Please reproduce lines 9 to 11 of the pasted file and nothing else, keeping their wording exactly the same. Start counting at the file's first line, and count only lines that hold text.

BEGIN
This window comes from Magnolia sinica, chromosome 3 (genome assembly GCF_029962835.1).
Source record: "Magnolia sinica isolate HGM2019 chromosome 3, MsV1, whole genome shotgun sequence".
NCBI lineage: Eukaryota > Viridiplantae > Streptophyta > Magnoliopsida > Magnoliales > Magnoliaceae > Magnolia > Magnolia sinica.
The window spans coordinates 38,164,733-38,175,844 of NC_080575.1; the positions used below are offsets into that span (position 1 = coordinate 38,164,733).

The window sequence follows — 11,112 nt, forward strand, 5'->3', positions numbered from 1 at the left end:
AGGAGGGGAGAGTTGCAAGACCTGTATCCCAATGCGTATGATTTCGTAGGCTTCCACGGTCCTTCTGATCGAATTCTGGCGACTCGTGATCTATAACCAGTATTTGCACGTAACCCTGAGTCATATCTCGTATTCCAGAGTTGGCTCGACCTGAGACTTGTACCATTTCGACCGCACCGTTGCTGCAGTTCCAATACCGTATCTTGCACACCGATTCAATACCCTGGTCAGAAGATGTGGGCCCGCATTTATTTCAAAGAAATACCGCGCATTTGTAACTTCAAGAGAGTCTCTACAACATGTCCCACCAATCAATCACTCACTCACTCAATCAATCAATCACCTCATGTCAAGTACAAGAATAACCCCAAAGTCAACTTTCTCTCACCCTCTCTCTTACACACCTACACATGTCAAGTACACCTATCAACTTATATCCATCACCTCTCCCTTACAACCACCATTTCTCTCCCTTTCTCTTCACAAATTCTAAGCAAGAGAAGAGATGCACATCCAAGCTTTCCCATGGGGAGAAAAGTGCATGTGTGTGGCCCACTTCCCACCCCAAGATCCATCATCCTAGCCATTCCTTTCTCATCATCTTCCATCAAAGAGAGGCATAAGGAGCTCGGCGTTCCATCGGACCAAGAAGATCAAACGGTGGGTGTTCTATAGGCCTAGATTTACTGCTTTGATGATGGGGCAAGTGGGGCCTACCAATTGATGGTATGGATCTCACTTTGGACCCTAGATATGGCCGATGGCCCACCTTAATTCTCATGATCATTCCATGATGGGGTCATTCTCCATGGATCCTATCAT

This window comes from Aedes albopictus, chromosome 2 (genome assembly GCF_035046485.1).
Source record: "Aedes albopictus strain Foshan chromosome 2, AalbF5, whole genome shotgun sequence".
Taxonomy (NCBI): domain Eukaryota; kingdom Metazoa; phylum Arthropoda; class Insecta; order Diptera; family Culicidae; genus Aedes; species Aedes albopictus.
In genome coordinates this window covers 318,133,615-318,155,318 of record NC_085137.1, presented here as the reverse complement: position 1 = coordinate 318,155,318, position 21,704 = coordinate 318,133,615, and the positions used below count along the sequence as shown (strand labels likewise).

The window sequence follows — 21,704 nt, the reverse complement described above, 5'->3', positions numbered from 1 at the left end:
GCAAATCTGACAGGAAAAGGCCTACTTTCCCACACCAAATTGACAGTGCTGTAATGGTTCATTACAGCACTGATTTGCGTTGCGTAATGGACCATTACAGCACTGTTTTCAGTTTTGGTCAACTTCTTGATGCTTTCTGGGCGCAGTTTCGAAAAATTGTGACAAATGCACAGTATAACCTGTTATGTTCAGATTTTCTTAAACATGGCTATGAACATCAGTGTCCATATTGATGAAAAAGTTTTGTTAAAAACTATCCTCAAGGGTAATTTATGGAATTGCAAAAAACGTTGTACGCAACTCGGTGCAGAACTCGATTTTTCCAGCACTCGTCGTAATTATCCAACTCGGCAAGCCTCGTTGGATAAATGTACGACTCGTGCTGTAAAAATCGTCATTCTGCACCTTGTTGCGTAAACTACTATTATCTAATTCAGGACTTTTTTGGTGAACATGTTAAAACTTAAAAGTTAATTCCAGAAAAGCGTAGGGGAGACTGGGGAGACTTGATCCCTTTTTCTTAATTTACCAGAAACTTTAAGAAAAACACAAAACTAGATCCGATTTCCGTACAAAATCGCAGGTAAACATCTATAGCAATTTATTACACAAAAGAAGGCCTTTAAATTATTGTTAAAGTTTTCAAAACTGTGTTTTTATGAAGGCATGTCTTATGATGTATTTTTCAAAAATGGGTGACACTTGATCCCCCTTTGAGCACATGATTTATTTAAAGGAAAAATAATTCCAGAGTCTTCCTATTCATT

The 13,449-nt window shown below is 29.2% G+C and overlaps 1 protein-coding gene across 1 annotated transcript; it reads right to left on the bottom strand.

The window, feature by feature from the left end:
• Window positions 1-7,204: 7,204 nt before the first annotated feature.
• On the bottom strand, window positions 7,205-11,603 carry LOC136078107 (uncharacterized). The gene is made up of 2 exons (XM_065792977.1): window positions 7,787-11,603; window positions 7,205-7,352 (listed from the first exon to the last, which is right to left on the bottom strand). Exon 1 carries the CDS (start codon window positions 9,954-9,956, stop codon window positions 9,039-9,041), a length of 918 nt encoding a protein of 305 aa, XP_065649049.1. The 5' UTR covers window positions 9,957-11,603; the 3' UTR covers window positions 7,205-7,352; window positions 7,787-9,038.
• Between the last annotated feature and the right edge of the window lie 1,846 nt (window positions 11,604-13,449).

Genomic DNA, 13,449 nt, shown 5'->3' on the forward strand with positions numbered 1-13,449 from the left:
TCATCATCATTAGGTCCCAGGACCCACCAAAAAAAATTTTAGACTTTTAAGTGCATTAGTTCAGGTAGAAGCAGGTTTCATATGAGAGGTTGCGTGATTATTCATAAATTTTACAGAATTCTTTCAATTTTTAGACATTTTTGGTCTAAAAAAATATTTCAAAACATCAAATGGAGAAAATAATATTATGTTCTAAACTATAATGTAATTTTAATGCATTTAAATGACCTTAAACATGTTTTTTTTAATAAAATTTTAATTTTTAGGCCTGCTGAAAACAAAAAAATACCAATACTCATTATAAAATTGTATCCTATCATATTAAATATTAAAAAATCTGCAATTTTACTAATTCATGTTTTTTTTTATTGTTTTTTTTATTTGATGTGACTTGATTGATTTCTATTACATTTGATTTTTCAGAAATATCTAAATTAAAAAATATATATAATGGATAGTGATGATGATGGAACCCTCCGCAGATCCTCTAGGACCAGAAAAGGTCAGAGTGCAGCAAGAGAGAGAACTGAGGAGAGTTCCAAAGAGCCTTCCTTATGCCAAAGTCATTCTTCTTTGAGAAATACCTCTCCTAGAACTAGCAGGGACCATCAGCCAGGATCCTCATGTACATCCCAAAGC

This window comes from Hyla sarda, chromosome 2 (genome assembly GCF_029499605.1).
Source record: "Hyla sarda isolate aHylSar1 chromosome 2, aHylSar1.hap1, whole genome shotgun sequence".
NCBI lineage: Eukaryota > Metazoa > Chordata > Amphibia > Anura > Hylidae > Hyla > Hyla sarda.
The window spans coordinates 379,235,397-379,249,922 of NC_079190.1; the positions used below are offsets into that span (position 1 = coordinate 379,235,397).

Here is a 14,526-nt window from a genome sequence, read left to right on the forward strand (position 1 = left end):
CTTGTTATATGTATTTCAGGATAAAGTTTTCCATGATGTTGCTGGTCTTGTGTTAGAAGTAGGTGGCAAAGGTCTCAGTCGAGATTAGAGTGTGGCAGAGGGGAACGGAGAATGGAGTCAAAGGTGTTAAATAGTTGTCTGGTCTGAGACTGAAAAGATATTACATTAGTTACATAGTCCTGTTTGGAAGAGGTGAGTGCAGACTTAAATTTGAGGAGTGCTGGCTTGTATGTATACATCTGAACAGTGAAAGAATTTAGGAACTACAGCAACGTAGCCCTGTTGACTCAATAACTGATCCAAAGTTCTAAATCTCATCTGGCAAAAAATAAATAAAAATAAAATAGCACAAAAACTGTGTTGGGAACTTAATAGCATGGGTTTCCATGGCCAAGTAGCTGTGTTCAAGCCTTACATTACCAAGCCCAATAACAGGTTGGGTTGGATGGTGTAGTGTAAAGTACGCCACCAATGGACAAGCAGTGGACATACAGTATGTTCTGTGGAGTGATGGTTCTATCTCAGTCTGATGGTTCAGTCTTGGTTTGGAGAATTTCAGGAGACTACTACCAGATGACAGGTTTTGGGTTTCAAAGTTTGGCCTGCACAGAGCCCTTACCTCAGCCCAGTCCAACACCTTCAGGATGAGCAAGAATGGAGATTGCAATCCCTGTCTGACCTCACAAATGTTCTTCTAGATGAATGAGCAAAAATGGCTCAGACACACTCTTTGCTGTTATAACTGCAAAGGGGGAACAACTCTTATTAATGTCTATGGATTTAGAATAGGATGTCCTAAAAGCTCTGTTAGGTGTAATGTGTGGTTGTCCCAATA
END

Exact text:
Taxonomy (NCBI): domain Eukaryota; kingdom Metazoa; phylum Arthropoda; class Insecta; order Diptera; family Culicidae; genus Aedes; species Aedes albopictus.
In genome coordinates this window covers 318,133,615-318,155,318 of record NC_085137.1, presented here as the reverse complement: position 1 = coordinate 318,155,318, position 21,704 = coordinate 318,133,615, and the positions used below count along the sequence as shown (strand labels likewise).

The window sequence follows — 21,704 nt, the reverse complement described above, 5'->3', positions numbered from 1 at the left end: